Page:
Sabotaged by poop
The cries of anguish and pain from the bathroom had me running from the bedroom in case the baby had cracked his head open on the side of the bath, fallen out of his bath seat or lost his favourite toy to his older Sister.
I was midway from mascara to eyelash, getting ready for our first couples night out with other parents from Curly Girl’s school. OH had just left to collect our babysitter and we were on time. Just.
I dropped the mascara and jogged into the bathroom half-dressed.
“What’s going on in here?” I said looking directly, if somewhat unfairly, at Curly Girl.
But it wasn’t something she’d done.
I shifted my gaze.
Little Man’s face was read and sweaty, contorted into a grimace reminiscent of a weightlifter attempting to hoist his own body weight above his head. He gasped for breath before straining again. Finally he screeched one more time before collapsing into a flood of tears.
“He’s doing a poo! Help, get me out, get me out!” My daughter cried, pointing in terror at her brother and trying to clamber up the side of the bath. A picture of a wildebeest frantically scrambling up the slippery banks of a crocodile-infested river flashed into my mind.
I rescued Curly Girl and wrapped her in a towel before grabbing the baby and pulling him out of his bath seat, still crying. At least the worst had passed, literally, I thought.
Then half way between the bathroom and his nursery, Little Man dripping and squirming in my outstretched arms, I almost slipped as I felt something squidgy under my bare foot.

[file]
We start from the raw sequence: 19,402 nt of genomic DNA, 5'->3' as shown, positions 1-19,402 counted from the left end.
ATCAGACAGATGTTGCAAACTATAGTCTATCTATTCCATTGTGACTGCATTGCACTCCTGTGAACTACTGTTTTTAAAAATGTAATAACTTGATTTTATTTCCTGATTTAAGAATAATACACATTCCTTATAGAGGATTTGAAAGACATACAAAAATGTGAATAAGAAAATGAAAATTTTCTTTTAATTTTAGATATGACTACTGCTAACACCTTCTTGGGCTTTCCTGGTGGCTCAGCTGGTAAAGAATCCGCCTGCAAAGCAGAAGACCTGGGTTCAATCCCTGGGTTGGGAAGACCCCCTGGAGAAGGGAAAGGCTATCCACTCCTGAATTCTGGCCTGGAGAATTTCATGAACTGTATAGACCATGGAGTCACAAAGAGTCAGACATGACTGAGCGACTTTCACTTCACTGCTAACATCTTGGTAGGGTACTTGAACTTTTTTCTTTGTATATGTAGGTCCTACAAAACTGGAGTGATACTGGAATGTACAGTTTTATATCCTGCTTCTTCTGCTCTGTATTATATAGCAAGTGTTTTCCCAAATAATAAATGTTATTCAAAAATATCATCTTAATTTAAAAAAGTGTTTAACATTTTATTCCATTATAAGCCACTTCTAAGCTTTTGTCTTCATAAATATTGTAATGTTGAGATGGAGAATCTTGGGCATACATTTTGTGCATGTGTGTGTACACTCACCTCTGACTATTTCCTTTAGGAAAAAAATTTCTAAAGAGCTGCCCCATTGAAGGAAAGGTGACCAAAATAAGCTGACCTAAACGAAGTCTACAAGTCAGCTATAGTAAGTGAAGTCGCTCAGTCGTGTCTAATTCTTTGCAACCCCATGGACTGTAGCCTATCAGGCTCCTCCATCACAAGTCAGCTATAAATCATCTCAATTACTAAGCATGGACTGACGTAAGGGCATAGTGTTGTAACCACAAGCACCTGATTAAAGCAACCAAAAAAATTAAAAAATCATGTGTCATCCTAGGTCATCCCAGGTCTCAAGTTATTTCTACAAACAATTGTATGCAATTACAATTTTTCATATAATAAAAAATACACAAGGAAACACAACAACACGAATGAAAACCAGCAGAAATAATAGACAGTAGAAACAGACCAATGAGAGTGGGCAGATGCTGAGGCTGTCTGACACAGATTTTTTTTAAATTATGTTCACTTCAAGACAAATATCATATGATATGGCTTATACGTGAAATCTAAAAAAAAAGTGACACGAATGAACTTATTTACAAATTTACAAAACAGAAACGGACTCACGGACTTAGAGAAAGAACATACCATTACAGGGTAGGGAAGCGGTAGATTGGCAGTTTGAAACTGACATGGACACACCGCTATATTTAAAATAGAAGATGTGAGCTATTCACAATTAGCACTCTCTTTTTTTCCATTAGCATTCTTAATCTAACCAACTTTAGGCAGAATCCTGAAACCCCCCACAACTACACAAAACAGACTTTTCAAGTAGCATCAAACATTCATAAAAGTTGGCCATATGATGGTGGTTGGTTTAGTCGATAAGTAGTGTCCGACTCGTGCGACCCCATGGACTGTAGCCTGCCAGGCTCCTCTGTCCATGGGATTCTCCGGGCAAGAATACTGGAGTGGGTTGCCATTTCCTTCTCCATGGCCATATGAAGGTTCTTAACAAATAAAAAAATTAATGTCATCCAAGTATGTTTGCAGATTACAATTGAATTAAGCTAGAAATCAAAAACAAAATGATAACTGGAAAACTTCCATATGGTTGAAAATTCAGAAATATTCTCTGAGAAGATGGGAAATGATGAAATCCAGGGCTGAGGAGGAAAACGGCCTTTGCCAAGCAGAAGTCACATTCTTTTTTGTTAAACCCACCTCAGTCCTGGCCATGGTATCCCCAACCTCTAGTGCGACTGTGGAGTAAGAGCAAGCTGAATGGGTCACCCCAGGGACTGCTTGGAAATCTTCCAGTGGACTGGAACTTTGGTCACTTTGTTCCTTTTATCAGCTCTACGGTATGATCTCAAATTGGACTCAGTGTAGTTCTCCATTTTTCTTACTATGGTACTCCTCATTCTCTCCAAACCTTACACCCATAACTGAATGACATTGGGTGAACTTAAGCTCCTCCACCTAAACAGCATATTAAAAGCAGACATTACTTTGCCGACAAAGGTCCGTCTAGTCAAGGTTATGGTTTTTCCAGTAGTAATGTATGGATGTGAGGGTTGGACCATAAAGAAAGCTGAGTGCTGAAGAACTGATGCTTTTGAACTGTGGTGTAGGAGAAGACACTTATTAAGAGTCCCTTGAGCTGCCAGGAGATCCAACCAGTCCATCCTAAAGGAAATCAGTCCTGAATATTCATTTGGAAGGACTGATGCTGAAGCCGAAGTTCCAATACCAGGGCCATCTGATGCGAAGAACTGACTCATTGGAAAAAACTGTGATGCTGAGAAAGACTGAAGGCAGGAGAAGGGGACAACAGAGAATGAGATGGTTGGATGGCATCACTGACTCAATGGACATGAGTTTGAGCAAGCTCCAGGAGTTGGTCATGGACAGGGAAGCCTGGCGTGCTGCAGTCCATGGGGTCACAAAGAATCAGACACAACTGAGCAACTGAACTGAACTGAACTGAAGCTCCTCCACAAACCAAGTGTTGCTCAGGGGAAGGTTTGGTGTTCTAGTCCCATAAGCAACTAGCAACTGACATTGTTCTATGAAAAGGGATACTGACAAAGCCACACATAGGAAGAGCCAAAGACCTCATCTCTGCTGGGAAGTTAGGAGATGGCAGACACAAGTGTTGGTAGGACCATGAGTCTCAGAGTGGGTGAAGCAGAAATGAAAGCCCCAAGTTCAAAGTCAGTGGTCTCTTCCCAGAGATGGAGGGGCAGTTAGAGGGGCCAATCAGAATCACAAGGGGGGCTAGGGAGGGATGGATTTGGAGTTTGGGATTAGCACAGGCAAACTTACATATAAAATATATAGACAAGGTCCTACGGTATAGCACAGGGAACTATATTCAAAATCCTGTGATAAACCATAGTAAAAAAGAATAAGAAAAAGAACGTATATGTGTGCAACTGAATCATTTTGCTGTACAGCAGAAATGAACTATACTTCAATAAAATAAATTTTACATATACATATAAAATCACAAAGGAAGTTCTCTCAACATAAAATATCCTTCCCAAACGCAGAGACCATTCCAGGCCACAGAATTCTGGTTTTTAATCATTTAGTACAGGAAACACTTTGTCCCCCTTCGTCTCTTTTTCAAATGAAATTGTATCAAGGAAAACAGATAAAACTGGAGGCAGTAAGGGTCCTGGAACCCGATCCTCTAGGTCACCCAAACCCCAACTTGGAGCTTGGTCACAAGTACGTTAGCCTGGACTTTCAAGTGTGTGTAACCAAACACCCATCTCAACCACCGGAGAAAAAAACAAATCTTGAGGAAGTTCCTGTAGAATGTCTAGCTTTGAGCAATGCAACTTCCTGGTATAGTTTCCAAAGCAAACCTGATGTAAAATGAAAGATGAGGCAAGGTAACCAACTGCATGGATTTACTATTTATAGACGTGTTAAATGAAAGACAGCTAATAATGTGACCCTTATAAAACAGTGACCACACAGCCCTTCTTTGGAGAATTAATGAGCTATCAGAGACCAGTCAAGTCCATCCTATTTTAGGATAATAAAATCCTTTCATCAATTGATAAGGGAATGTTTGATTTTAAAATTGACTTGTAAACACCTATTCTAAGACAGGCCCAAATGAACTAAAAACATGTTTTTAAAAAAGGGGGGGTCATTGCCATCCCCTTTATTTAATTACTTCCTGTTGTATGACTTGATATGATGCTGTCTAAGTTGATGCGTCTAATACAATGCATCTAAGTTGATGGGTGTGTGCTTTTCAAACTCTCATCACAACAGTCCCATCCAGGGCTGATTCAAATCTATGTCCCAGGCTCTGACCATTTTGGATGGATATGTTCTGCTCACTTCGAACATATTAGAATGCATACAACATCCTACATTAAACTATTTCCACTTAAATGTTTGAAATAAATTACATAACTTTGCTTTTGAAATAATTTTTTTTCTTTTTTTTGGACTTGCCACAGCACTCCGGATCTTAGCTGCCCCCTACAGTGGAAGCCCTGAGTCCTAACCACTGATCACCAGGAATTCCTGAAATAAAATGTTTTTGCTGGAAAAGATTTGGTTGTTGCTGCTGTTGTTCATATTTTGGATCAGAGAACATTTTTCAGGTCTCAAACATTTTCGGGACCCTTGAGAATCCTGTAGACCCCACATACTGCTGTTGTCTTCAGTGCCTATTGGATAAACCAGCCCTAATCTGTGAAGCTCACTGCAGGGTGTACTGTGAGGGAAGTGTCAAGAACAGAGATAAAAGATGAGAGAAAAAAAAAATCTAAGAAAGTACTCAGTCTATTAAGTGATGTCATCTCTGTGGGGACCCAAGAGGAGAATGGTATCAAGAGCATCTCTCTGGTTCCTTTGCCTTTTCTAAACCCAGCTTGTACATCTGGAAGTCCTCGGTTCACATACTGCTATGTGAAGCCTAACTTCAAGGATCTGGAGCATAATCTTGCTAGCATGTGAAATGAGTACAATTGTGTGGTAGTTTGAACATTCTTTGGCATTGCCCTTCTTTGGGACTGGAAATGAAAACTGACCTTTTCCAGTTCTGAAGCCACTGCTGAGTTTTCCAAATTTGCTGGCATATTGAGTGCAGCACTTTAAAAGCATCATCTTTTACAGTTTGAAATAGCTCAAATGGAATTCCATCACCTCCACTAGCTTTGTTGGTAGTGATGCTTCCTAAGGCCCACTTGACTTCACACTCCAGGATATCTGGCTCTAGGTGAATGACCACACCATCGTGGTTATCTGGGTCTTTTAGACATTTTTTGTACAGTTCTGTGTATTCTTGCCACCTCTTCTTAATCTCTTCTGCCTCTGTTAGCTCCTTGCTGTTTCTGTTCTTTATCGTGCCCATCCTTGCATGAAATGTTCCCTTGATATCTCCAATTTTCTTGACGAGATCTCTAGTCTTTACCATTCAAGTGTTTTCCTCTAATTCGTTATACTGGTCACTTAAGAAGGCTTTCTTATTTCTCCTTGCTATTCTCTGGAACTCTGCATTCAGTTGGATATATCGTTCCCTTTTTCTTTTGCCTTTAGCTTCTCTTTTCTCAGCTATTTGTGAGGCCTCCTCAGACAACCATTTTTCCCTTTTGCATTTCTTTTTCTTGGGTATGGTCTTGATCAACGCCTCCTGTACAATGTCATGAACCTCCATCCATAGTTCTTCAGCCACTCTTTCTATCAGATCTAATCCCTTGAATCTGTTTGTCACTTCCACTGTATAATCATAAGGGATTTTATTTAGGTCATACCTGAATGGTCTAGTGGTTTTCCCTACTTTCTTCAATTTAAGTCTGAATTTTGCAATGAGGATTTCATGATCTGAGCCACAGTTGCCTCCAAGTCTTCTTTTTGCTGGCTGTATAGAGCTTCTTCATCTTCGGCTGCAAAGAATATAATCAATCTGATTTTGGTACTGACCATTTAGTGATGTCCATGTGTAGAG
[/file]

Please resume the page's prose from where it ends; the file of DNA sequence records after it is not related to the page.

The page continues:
Now what’s the worst thing you can imagine here?
I looked down. Squished into the carpet was a poop the size of a tennis ball. Clearly what had started in the bath had ended when I picked him up. And of course it missed the easy-to-clean lino and landed on our lovely beige carpet.
And I had stepped in it.
Now I was stuck with a yelling toddler broadcasting the event to the neighbourhood through the power of her voice alone, a dripping, crying baby and a poo-covered foot preventing me from fleeing the scene.
I resisted the temptation to sob and hopped into the nursery, wrapped the baby in a towel, placated the toddler by letting her take a good close look at the poop (I know) and tried to remember where I’d put the Vanish.
An hour later, the children were in bed, the carpet had had the first of many treatments and I was finally ready to go out.
I let a sigh escape my lips.
Then I remembered that I’ve given up alcohol for January.
When fate gets you, she gets you good.